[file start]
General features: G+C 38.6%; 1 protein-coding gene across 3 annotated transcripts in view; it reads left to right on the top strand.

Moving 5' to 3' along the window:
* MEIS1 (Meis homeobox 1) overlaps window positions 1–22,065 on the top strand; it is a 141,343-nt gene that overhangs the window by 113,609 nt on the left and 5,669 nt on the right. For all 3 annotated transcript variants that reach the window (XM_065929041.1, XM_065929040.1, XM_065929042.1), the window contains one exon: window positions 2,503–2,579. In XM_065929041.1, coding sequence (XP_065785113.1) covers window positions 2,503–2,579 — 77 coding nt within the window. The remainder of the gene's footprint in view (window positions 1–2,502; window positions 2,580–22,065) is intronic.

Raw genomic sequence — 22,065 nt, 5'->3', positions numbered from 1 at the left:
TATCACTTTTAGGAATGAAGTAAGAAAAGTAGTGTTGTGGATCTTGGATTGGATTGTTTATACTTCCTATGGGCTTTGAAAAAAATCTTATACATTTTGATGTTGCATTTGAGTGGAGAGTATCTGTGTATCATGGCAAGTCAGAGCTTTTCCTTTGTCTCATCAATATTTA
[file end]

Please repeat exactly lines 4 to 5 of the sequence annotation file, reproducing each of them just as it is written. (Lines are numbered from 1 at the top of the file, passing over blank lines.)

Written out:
Raw genomic sequence — 22,065 nt, 5'->3', positions numbered from 1 at the left:
TATCACTTTTAGGAATGAAGTAAGAAAAGTAGTGTTGTGGATCTTGGATTGGATTGTTTATACTTCCTATGGGCTTTGAAAAAAATCTTATACATTTTGATGTTGCATTTGAGTGGAGAGTATCTGTGTATCATGGCAAGTCAGAGCTTTTCCTTTGTCTCATCAATATTTA